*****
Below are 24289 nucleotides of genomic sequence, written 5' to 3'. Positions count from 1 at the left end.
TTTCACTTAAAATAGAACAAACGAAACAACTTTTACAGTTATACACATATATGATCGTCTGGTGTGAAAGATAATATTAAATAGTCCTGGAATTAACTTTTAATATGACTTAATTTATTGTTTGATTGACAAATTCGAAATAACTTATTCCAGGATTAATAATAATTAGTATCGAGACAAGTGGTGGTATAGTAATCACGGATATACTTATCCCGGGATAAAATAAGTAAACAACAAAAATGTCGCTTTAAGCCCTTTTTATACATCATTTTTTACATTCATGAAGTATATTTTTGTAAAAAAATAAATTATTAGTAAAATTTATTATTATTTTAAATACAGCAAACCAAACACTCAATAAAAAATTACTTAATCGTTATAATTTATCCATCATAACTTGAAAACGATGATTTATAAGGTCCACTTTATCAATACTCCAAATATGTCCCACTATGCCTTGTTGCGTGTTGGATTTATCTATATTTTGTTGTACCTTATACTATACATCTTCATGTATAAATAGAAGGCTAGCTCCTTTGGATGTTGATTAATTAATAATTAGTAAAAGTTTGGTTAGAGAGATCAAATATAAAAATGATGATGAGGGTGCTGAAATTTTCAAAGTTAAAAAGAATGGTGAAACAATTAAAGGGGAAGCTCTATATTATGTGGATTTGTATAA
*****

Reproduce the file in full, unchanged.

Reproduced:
Below are 24289 nucleotides of genomic sequence, written 5' to 3'. Positions count from 1 at the left end.
TTTCACTTAAAATAGAACAAACGAAACAACTTTTACAGTTATACACATATATGATCGTCTGGTGTGAAAGATAATATTAAATAGTCCTGGAATTAACTTTTAATATGACTTAATTTATTGTTTGATTGACAAATTCGAAATAACTTATTCCAGGATTAATAATAATTAGTATCGAGACAAGTGGTGGTATAGTAATCACGGATATACTTATCCCGGGATAAAATAAGTAAACAACAAAAATGTCGCTTTAAGCCCTTTTTATACATCATTTTTTACATTCATGAAGTATATTTTTGTAAAAAAATAAATTATTAGTAAAATTTATTATTATTTTAAATACAGCAAACCAAACACTCAATAAAAAATTACTTAATCGTTATAATTTATCCATCATAACTTGAAAACGATGATTTATAAGGTCCACTTTATCAATACTCCAAATATGTCCCACTATGCCTTGTTGCGTGTTGGATTTATCTATATTTTGTTGTACCTTATACTATACATCTTCATGTATAAATAGAAGGCTAGCTCCTTTGGATGTTGATTAATTAATAATTAGTAAAAGTTTGGTTAGAGAGATCAAATATAAAAATGATGATGAGGGTGCTGAAATTTTCAAAGTTAAAAAGAATGGTGAAACAATTAAAGGGGAAGCTCTATATTATGTGGATTTGTATAA